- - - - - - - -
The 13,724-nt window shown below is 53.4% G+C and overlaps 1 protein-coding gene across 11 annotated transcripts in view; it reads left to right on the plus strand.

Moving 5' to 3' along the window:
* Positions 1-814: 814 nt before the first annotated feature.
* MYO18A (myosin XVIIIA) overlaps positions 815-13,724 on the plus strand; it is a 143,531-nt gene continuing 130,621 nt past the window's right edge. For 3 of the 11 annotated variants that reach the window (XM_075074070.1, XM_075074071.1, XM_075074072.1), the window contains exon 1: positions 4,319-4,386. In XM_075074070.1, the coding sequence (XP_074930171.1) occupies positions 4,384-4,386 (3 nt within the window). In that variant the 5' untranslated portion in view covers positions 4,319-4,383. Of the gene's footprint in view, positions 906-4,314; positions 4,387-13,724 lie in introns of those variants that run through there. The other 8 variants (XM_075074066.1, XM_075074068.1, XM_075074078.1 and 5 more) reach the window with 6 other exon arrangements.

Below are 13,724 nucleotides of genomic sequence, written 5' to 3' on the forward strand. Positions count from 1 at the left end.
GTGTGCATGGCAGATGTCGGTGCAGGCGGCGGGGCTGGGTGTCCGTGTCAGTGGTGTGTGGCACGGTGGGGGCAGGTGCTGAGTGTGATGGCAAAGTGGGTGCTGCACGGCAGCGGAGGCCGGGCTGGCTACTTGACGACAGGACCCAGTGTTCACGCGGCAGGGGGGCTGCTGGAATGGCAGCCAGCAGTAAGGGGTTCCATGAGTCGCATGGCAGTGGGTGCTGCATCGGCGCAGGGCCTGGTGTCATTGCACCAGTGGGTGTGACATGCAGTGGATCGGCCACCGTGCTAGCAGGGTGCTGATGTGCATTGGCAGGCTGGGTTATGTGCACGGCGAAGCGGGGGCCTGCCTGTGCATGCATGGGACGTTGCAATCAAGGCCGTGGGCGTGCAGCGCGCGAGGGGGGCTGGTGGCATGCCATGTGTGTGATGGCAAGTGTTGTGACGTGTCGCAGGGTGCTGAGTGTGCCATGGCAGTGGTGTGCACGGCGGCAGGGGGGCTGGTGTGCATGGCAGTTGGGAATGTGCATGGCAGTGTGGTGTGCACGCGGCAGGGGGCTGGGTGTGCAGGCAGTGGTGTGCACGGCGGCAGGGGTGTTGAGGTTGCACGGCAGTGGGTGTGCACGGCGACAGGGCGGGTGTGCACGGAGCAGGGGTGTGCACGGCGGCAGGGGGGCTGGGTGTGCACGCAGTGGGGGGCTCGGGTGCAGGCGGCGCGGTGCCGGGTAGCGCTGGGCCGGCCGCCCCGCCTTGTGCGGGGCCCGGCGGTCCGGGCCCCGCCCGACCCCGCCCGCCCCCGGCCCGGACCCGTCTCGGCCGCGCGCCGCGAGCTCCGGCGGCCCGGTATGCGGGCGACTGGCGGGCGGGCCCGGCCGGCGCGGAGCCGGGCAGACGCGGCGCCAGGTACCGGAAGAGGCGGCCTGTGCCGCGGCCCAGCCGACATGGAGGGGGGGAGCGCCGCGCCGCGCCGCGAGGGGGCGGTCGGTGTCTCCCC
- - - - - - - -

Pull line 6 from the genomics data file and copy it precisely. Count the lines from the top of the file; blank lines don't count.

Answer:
GTGTGCATGGCAGATGTCGGTGCAGGCGGCGGGGCTGGGTGTCCGTGTCAGTGGTGTGTGGCACGGTGGGGGCAGGTGCTGAGTGTGATGGCAAAGTGGGTGCTGCACGGCAGCGGAGGCCGGGCTGGCTACTTGACGACAGGACCCAGTGTTCACGCGGCAGGGGGGCTGCTGGAATGGCAGCCAGCAGTAAGGGGTTCCATGAGTCGCATGGCAGTGGGTGCTGCATCGGCGCAGGGCCTGGTGTCATTGCACCAGTGGGTGTGACATGCAGTGGATCGGCCACCGTGCTAGCAGGGTGCTGATGTGCATTGGCAGGCTGGGTTATGTGCACGGCGAAGCGGGGGCCTGCCTGTGCATGCATGGGACGTTGCAATCAAGGCCGTGGGCGTGCAGCGCGCGAGGGGGGCTGGTGGCATGCCATGTGTGTGATGGCAAGTGTTGTGACGTGTCGCAGGGTGCTGAGTGTGCCATGGCAGTGGTGTGCACGGCGGCAGGGGGGCTGGTGTGCATGGCAGTTGGGAATGTGCATGGCAGTGTGGTGTGCACGCGGCAGGGGGCTGGGTGTGCAGGCAGTGGTGTGCACGGCGGCAGGGGTGTTGAGGTTGCACGGCAGTGGGTGTGCACGGCGACAGGGCGGGTGTGCACGGAGCAGGGGTGTGCACGGCGGCAGGGGGGCTGGGTGTGCACGCAGTGGGGGGCTCGGGTGCAGGCGGCGCGGTGCCGGGTAGCGCTGGGCCGGCCGCCCCGCCTTGTGCGGGGCCCGGCGGTCCGGGCCCCGCCCGACCCCGCCCGCCCCCGGCCCGGACCCGTCTCGGCCGCGCGCCGCGAGCTCCGGCGGCCCGGTATGCGGGCGACTGGCGGGCGGGCCCGGCCGGCGCGGAGCCGGGCAGACGCGGCGCCAGGTACCGGAAGAGGCGGCCTGTGCCGCGGCCCAGCCGACATGGAGGGGGGGAGCGCCGCGCCGCGCCGCGAGGGGGCGGTCGGTGTCTCCCC